Friday, February 1, 2008


1 Trout : Sunrise Highway
2 Irregulars : Against The Grain Of My Life
3 Rumblefish : Mexico
4 Aston Hall : My Daily Sun
5 Almost Charlotte : Sleep
6 Coral : Jacqueline
7 Hardy Boys : Wonderful Lie
8 Ebony Bones : We Know All About You
9 Poems : I Am A Believer
10 Sarah Goes Shopping : Summer Blues
11 Boy Friends : Boyfriend
12 Rasca Cocous : Vanity
13 Their Hearts Were Full Of Spring : A Question Of Trust
14 No Flags Etc. : Don't Bring Me Back
15 Features : She Makes Me Blue
16 Innocents : One Way Love
17 Joy Division : Warsaw
18 Screen Gemz : I Don't Like Cars
19 Gags : Sex Ist Schau
20 Los Campesinos ! : International Tweexcore Underground

The green numbers indicate new entries.


Cancer Research always has a sizeable stock of LP's and singles. Rarely anything startling turns up. Finding a Zoomiz single last year was greeted with moderate glee. I had it already but I bought it for launching into the ebay arena. Today I uncover a 12" by the Clay People. It's from 1987, is on Hectic records and mentions a chap called Ray Davis on the dull sleeve. Interest tweaked I part with 75p. This Ray Davis helped mix and produce it. I play it and it ponderously crawls from the speakers. An unobtrusive little morsel, not suitable for the gourmet palate. Wreaths And Seashells is the best track but that title promised so much more. Hectic Babble is neither hectic nor cannon-spat chatter. Mark E. Smith could have worked wonders with a title like that.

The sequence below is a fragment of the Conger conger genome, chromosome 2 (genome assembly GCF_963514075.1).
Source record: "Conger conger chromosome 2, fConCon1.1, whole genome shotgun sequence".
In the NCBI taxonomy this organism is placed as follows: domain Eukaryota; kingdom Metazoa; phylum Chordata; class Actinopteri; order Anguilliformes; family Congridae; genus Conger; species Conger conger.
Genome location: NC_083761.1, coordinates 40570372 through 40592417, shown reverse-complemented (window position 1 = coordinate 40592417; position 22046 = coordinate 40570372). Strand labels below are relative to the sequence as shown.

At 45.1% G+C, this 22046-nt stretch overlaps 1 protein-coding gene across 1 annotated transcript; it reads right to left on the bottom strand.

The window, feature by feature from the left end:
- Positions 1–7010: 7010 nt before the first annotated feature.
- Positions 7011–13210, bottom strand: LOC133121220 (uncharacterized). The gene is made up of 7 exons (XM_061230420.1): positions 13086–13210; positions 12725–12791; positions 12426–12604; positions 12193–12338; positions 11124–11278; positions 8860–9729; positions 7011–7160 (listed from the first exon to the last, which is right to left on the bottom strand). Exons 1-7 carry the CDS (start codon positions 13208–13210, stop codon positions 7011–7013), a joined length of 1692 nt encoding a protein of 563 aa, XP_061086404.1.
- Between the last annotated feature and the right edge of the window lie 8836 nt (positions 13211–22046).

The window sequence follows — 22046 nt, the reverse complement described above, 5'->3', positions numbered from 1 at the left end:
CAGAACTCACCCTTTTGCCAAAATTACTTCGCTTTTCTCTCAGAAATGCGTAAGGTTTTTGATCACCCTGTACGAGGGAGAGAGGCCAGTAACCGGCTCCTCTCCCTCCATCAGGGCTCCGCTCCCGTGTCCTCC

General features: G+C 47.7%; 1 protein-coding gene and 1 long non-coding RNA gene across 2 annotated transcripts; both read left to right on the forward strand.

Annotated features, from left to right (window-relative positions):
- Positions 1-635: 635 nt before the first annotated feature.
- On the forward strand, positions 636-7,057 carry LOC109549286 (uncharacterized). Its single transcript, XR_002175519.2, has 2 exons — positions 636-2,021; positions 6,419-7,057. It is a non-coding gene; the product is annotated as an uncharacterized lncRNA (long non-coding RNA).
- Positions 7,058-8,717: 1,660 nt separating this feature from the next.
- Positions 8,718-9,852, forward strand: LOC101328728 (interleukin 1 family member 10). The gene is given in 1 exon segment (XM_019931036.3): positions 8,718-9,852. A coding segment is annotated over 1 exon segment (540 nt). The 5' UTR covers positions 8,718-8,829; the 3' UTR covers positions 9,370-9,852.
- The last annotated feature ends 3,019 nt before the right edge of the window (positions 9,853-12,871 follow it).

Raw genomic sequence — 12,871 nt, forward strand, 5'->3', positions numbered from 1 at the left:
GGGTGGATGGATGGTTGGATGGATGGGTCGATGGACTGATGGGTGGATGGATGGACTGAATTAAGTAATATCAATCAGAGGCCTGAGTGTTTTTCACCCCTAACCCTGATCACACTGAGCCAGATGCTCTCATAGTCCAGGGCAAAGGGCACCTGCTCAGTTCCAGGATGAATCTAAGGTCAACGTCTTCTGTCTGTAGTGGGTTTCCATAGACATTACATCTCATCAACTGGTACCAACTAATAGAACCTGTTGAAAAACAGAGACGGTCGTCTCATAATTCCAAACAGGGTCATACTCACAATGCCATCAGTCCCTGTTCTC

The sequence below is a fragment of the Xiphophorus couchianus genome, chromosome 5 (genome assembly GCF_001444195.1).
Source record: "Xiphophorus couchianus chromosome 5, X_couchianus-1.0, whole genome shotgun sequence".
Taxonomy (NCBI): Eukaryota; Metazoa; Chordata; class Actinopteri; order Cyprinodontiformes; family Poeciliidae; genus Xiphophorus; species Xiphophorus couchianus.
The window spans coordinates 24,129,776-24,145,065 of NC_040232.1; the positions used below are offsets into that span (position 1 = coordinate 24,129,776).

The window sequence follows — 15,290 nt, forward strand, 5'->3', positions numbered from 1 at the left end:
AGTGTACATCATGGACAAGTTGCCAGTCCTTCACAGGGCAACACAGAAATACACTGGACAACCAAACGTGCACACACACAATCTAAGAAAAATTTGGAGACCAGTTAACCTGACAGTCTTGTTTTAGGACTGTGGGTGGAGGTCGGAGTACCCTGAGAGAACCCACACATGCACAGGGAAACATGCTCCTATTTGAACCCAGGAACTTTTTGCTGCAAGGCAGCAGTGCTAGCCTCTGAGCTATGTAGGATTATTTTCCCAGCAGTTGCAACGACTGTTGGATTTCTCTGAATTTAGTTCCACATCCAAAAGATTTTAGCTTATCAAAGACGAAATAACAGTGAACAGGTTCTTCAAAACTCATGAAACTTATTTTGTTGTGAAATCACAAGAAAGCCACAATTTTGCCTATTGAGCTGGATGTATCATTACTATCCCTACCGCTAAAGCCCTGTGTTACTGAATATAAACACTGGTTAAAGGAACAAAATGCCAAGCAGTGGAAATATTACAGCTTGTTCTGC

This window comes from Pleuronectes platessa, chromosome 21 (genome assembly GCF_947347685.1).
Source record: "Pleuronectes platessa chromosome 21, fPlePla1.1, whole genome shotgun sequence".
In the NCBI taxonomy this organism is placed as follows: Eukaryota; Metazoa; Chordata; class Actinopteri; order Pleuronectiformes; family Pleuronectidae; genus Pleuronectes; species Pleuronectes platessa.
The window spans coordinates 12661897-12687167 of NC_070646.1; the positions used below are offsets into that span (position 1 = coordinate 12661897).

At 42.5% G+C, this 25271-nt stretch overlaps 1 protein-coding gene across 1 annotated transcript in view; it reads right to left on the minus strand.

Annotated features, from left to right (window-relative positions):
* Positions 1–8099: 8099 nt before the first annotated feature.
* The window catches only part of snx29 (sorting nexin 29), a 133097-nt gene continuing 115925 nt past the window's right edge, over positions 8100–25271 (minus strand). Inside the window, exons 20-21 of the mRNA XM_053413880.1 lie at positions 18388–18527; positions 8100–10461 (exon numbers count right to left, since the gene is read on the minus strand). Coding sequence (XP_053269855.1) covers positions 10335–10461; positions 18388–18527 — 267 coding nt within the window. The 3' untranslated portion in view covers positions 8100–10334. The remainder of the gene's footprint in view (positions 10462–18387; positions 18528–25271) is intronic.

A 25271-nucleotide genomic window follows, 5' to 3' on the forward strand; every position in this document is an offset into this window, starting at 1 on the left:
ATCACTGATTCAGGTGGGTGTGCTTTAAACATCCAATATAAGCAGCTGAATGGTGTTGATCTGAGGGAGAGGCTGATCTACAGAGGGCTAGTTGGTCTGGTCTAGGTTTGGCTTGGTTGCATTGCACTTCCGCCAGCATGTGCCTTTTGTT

It was 1981. Britain was ablaze. Uprisings were afoot. The country was in the grip of a twisted Cromwellian vortex. Disaffected black youth took to the streets. Certain newspapers declared Enoch Powell a modern prophet and demanded his vindication. Thuggish police bullied communities. This of course didn't happen in East Sheen where I was reaching out from puberty to embrace the sophisticated adult world. I was itching to man the barricades, a Molotov cocktail in one hand and a copy of this single in the other. I remember the video, a car racing through dark streets, the Specials inside, cosying up to one another in a defensive paranoiac huddle. Jerry Dammers and co. zoomed into the zeitgeist and became, for a few weeks in July, the spokesmen for an eruptive generation.
I was working in a record shop in Clapham at the time and I remember this well dressed business woman walking in and asking for Ghost Town. She looked like she spent her evenings musing on the merits of Mahler whilst sipping wine and flicking through old opera programmes. She seemed a little affronted to have to purchase a record that span at a dizzying 45 rpm. Brazenly, in defiance of all her middle class reserve, she declared how remarkable Ghost Town was. I, a lowly scallywag who had recently touched a Dire Straits LP and forgot to wash my hands, nodded in agreement. I like to think that she lived in Brixton and was struck down by a flying bin.
This amazing record, this beautiful lament for a dying Britain, remained atop the chart rubble for a revolutionary three weeks. Why for those three glorious weeks was the British public suddenly struck down with such good taste? Hazardous audacity it may be but I think this is, and always will be, the greatest no.1 ever. World order was restored when MI5 installed Green Door by Shakin' Stevens at no.1 at Ghost Town's expense.